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Engineers say goodbye to Ingenuity

Ingenuity with missing blade
Ingenuity with its missing blade. Click for original image.

Because Perseverance is about to move out of range of direct communications with the disabled Ingenuity helicopter, engineers have now completed their final transmission from the helicopter yesterday, confirming that a new software update has been successfully installed.

The telemetry confirmed that a software update previously beamed up to Ingenuity was operating as expected. The new software contains commands that direct the helicopter to continue collecting data well after communications with the rover have ceased.

With the software patch in place, Ingenuity will now wake up daily, activate its flight computers, and test the performance of its solar panel, batteries, and electronic equipment. In addition, the helicopter will take a picture of the surface with its color camera and collect temperature data from sensors placed throughout the rotorcraft. Ingenuity’s engineers and Mars scientists believe such long-term data collection could not only benefit future designers of aircraft and other vehicles for the Red Planet, but also provide a long-term perspective on Martian weather patterns and dust movement.

The engineers belief that the helicopter could collect data for as long as twenty years. That data will sit on Ingenuity until such time as a later exploration team arrives, either manned or unmanned. There is also the possibility that later in Perseverance’s mission it could pass nearby again, allowing engineers to grab some of the data then.

According to the press release, those same engineers are now exploring future helicopter missions to Mars. Based on imagery I have seen coming down from Mars Reconnaissance Orbiter (MRO), the as yet unstated target locations could be inside the eastern end of Valles Marineris or on the northern perimeter of Hellas Basin.

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On Christmas Eve 1968 three Americans became the first humans to visit another world. What they did to celebrate was unexpected and profound, and will be remembered throughout all human history. Genesis: the Story of Apollo 8, Robert Zimmerman's classic history of humanity's first journey to another world, tells that story, and it is now available as both an ebook and an audiobook, both with a foreword by Valerie Anders and a new introduction by Robert Zimmerman.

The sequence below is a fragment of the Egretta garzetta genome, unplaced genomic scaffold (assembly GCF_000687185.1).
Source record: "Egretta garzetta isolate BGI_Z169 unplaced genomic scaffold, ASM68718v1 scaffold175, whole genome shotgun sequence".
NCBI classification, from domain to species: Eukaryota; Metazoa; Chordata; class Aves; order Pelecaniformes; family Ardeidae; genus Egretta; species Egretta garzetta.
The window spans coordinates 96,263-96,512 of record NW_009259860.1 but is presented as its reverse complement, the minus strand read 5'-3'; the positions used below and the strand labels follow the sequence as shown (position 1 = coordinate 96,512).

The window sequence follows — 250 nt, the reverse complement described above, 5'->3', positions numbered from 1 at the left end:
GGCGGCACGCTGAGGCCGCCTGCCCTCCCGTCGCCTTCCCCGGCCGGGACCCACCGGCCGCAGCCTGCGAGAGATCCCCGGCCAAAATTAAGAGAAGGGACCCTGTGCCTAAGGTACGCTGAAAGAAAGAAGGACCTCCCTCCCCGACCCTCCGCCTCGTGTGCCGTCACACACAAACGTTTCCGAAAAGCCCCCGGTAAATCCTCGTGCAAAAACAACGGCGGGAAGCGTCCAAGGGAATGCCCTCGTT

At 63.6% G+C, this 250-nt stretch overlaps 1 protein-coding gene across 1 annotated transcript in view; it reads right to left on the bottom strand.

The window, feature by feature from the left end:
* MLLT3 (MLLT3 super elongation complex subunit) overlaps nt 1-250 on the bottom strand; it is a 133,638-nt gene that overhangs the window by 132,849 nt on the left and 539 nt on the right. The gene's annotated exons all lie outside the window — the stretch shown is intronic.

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  • Christopher Lumley

    Why aren’t the engineers targeting the ice caps or fringes along the ice caps of Mars where it seems there is a greater possibility of discovering either evidence of past or present life?

  • Christopher Lumley: Your question reveals NASA’s fundamental lie with Perseverance: claiming that its fundamental goal is “the search for life.” That is garbage. The scientists involved know that they are not doing such a thing, but have to push that lie because NASA thinks it necessary to get funding from Congress.

    The fundamental and overarching goal of every single Mars mission in the past two decades has been to study the geology and atmosphere of Mars, period. No one expects to find life, though no one would complain if by some miracle some evidence was found.

    I must also note that NASA’s foolish focus “on finding life” ends up misdirecting resources badly, and is the same mistake scientists made in the 1970s with the two Viking landers. They were so totally focused then on finding Martian life that the landers were unable to study Mars’s local geology properly. Furthermore, it was too soon to look for life. We didn’t know enough about the planet then to conduct that search correctly.

    We do know more now, and that knowledge tells us that if we were really searching for life, the landers and rovers would go to places where there is ice, not the dry equatorial regions.

    Thus, the big lie is revealed.

  • Jeff Wright

    That’s just as well.

    A probe actually finding life means the legal animism movement will try to forbid any further exploration.

    Were I Elon, and SpaceX finds life–I’d sit on it until such time a base is up and running and exterior crops are had…like the first lick of the lollipop makes it yours.

    This the slow-down in Mars landers is actually for the best.

  • Jeff

    “Mars Guy” posted a summary video with the final image taken. Interesting marks on the unseen west side of the dune. From my limited experience with hobby rotor craft, I am still amazed the helicopter is upright.

    He also made a comment about shifting sands, which I had not considered. Will Ingenuity be buried in the sand dune or have the sand removed from underneath it? Instead of resting on the crest of dune, might it end up at the bottom of trough?
    4:34 min

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